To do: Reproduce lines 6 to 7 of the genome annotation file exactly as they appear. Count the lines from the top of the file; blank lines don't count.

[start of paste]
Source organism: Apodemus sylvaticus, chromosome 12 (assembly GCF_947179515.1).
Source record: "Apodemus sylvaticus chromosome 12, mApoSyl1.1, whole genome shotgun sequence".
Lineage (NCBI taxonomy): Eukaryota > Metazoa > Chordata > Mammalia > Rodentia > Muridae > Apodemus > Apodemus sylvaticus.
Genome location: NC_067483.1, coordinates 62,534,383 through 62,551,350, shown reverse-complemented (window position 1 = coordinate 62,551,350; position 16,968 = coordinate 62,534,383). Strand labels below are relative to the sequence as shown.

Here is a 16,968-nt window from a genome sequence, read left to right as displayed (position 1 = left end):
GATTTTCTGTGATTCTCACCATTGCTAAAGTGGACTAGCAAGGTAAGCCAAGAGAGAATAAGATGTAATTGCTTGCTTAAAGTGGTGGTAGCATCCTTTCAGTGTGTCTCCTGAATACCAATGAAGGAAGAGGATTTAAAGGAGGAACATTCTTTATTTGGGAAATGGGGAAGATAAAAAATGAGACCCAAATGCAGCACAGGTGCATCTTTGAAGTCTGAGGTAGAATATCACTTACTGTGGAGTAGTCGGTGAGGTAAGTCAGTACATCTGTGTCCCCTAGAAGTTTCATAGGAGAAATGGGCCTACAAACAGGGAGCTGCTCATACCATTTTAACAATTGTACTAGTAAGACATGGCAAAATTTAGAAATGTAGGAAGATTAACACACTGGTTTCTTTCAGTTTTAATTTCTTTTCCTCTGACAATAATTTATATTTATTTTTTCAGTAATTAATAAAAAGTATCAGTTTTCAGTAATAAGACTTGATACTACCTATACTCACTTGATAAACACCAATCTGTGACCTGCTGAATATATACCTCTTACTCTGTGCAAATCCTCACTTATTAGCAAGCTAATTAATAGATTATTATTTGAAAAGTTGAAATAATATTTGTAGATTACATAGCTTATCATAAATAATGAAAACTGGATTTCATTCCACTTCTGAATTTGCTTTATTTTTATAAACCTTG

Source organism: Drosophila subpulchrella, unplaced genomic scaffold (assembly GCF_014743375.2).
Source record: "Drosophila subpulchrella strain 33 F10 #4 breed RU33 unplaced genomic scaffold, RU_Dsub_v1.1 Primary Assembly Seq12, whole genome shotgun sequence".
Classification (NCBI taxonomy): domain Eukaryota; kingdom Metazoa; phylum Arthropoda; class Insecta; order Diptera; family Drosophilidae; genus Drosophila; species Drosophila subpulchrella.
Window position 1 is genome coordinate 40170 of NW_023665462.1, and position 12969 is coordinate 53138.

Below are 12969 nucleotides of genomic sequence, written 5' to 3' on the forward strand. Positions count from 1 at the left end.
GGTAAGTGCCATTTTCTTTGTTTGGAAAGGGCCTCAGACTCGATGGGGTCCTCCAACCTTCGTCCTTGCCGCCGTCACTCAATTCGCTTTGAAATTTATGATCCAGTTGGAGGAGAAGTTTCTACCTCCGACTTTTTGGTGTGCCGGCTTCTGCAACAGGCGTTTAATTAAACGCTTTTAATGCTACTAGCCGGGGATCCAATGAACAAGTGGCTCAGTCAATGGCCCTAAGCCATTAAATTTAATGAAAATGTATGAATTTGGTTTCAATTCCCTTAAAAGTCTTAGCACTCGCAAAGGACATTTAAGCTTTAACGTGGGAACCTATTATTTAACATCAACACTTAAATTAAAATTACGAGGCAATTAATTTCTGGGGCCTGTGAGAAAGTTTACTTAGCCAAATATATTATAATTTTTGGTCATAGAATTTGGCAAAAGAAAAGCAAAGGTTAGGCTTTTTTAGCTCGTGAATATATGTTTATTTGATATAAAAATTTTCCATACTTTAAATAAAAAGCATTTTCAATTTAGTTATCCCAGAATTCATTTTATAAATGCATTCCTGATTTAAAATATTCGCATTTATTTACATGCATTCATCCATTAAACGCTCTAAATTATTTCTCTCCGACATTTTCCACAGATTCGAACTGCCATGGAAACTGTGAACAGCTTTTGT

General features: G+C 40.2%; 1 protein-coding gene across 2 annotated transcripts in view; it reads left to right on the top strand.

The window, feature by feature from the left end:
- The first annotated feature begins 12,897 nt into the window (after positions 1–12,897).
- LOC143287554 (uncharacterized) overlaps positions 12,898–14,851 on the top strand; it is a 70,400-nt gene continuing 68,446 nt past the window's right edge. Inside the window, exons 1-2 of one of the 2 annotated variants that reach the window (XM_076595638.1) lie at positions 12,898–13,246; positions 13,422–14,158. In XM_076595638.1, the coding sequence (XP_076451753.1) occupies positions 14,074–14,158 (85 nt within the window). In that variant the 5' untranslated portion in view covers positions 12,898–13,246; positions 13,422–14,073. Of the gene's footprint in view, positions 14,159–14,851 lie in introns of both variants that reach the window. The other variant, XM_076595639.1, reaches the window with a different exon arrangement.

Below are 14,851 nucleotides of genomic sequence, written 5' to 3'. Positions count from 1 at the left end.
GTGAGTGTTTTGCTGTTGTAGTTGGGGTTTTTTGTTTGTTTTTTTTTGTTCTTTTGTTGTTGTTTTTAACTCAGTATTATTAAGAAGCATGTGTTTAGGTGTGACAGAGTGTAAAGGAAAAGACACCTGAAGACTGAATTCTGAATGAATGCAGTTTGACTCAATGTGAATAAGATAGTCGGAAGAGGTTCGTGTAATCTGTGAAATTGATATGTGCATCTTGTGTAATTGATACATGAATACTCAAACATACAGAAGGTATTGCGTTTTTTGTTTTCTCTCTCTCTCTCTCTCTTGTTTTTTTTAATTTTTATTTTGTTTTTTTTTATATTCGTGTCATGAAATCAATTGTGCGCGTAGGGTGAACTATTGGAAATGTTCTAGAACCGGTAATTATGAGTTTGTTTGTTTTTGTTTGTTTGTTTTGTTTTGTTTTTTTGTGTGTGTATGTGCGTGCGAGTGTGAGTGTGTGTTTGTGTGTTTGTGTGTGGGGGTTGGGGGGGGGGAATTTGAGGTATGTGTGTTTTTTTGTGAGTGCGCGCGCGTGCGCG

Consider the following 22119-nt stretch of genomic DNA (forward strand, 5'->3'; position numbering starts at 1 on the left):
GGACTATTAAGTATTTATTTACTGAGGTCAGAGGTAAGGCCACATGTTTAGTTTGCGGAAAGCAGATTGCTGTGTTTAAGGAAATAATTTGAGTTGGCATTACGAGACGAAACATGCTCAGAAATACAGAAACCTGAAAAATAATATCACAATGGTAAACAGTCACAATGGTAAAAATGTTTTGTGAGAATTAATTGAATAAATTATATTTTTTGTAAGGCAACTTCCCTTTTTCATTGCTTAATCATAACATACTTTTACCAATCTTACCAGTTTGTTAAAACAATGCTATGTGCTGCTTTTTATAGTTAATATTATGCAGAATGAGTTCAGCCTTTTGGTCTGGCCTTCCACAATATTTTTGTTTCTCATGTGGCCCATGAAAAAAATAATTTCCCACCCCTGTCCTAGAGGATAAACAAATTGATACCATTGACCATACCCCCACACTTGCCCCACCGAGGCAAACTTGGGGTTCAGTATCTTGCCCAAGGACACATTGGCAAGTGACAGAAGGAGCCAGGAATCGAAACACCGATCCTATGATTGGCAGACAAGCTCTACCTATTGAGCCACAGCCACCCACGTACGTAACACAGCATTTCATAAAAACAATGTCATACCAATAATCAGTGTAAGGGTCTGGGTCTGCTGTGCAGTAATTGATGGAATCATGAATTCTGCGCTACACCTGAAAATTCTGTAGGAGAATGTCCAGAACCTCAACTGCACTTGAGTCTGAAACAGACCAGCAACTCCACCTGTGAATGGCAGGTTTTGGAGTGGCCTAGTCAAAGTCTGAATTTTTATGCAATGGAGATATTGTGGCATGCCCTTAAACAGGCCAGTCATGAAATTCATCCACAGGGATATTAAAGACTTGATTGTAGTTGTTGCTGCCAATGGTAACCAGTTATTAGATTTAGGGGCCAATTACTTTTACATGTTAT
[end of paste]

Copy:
GATTTTCTGTGATTCTCACCATTGCTAAAGTGGACTAGCAAGGTAAGCCAAGAGAGAATAAGATGTAATTGCTTGCTTAAAGTGGTGGTAGCATCCTTTCAGTGTGTCTCCTGAATACCAATGAAGGAAGAGGATTTAAAGGAGGAACATTCTTTATTTGGGAAATGGGGAAGATAAAAAATGAGACCCAAATGCAGCACAGGTGCATCTTTGAAGTCTGAGGTAGAATATCACTTACTGTGGAGTAGTCGGTGAGGTAAGTCAGTACATCTGTGTCCCCTAGAAGTTTCATAGGAGAAATGGGCCTACAAACAGGGAGCTGCTCATACCATTTTAACAATTGTACTAGTAAGACATGGCAAAATTTAGAAATGTAGGAAGATTAACACACTGGTTTCTTTCAGTTTTAATTTCTTTTCCTCTGACAATAATTTATATTTATTTTTTCAGTAATTAATAAAAAGTATCAGTTTTCAGTAATAAGACTTGATACTACCTATACTCACTTGATAAACACCAATCTGTGACCTGCTGAATATATACCTCTTACTCTGTGCAAATCCTCACTTATTAGCAAGCTAATTAATAGATTATTATTTGAAAAGTTGAAATAATATTTGTAGATTACATAGCTTATCATAAATAATGAAAACTGGATTTCATTCCACTTCTGAATTTGCTTTATTTTTATAAACCTTG

Source organism: Drosophila subpulchrella, unplaced genomic scaffold (assembly GCF_014743375.2).